Touch the Banner: Scouting the Top 2017 Recruits in Michigan

In order to broaden our horizons and get a more in-depth scouting report, the following post is from Thunder, the owner/author of Touch the Banner. Make sure to check out all of his work for great Michigan player and recruit scouting reports.

A couple years ago, I started tracking a lot of in-state prospects and putting profiles of them together. I had always kept one eye on in-state prospects, anyway, since the University of Michigan mines talent from the local areas. However, this slightly newer endeavor of keeping track of the FBS prospects in the state of Michigan has allowed me to more closely track the careers of a lot of up-and-comers.

The Wolverines have offered 13 in-state prospects so far for 2017, and more offers might be coming. Below I take a look at the top five uncommitted targets within the Great Lakes State. I had to make a couple tough choices to trim this list to five. (Note that the comparisons to former Michigan players are intended to give a hint as to the style of play, not to set an expectation level for their college production.)

1. Donovan Peoples-Jones – WR – Detroit (MI) Cass Tech

  • Height: 6’2″
  • Weight: 192 lbs.
  • Notable offers: Alabama, Florida, Florida State, LSU, Michigan, Michigan State, Notre Dame, Ohio State, USC
  • 247 Composite: 5-star, #1 WR, #7 overall, #1 in-state
  • Highlights: HUDL

Strengths: First and foremost, Peoples-Jones is an elite athlete nationally – he proved that by winning the SPARQ national title last year at Nike’s The Opening, despite the fact that he was a rising junior going up against mostly rising seniors. He notched a laser-timed 4.4 forty and a 36″ vertical. That shows up on the field with his acceleration, where it sometimes looks like he’s shot out of a cannon accelerating past defenders. With his size, speed, and strength, he does a nice job of using leg drive to power through defenders for extra yardage or to break free from grabby corners. As a route runner, he works different releases and his deep speed helps him set up shorter routes. He adjusts well to the ball in the air and catches the ball away from his body when necessary.

Weaknesses: Peoples-Jones is very upright in his stance and makes himself a big target for press-man defenders to get into his chest. He will need to improve his release against college players who won’t be as easily overpowered as his high school opponents. He is also a very upright runner, and he struggles to move laterally, sometimes losing his footing when trying to weave through traffic. That second weakness is harder to fix, but not a huge detriment for an outside receiver.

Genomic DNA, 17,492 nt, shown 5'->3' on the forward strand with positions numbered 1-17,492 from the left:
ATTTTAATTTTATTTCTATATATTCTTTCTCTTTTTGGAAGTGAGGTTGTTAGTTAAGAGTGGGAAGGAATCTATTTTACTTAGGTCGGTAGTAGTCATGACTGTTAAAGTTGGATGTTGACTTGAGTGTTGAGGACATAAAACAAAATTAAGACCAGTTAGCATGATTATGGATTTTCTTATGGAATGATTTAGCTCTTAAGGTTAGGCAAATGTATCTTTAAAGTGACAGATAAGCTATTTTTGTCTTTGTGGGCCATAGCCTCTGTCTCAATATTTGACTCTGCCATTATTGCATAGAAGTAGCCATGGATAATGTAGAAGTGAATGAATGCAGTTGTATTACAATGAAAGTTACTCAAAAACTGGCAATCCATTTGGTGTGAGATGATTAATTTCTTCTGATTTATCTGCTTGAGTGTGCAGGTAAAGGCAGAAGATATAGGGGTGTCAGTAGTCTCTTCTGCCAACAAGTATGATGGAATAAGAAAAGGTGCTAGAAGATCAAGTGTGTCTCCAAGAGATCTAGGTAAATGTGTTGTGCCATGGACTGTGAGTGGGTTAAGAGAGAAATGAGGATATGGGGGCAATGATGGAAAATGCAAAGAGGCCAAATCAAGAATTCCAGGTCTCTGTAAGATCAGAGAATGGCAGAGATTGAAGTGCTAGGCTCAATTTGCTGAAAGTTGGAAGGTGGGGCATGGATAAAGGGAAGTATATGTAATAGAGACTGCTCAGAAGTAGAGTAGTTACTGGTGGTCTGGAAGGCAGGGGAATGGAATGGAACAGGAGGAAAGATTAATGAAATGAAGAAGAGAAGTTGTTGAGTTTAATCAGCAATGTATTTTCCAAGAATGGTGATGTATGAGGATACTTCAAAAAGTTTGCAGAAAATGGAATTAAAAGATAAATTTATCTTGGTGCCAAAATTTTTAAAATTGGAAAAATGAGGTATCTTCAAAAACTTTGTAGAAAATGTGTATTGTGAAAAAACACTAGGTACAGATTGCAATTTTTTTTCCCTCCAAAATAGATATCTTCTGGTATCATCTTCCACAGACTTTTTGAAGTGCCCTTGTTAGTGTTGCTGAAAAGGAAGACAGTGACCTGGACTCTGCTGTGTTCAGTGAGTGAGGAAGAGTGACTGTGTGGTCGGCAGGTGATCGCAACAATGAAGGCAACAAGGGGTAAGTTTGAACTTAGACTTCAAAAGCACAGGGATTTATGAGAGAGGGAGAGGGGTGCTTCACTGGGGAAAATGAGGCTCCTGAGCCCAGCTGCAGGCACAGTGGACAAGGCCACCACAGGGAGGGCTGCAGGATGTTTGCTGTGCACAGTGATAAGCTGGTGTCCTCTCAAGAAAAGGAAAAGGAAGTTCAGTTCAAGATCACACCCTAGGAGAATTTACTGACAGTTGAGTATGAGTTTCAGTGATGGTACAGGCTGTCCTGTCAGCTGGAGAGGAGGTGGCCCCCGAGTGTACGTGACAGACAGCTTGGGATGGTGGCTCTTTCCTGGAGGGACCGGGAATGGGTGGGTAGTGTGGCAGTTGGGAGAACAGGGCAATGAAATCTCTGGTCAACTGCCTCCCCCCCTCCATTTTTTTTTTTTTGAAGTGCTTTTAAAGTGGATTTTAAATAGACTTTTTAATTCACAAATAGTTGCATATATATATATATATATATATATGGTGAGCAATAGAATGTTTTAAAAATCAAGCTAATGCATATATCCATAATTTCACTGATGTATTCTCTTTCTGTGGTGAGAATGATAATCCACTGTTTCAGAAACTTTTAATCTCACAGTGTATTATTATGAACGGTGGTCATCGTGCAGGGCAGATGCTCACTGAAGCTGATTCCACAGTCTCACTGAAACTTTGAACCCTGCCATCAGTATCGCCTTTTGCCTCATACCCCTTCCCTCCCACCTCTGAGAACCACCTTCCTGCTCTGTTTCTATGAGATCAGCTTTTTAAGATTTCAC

Michigan comparison: David Terrell

2. Ambry Thomas – CB/KR – Detroit (MI) King

  • Height: 5’11”
  • Weight: 168 lbs.
  • Notable offers: Auburn, LSU, Michigan, Michigan State, Notre Dame, Ohio State, Oklahoma
  • 247 Composite: 4-star, #13 CB, #115 overall, #2 in-state
  • Highlights: HUDL

Strengths: Speed. Thomas’s game is mostly about speed. He’s one of the fastest players in the state, and he has excellent makeup speed to correct his own mistakes or others’. That speed allows him to outflank defenses when they think they have him surrounded. When he has the ball in his hands, he also has an extra gear that can catch defenders by surprise. It could also translate into being an excellent kickoff returner.

Weaknesses: Thomas missed half of his junior season due to injury, and that’s a bit of a concern for someone so tiny – even his listed weight of 168 lbs. might be pushing it. As a wide receiver, Thomas is very unpolished with his route running; his releases off the line of scrimmage could use work, too, but he would be a slot receiver if he were to play offense, so it’s tough to be physical with slot guys at the LOS. He can trust his speed too much when trying to escape trouble, and he will have to look to get upfield a little quicker. He does not have great lateral quickness, so he’s not the most dangerous guy in tight spaces. Defensively, he needs to get stronger in order to play bigger receivers and hone his press-man skills.

Michigan comparison: Steve Breaston

3. Antjuan Simmons – LB – Ann Arbor (MI) Pioneer

  • Height: 6’1″
  • Weight: 205 lbs.
  • Notable offers: Georgia, LSU, Michigan, Michigan State, Notre Dame, Ohio State, Oregon, Penn State, Texas A&M, UCLA
  • 247 Composite: 3-star, #26 OLB, #368 overall, #10 in-state
  • Highlights: HUDL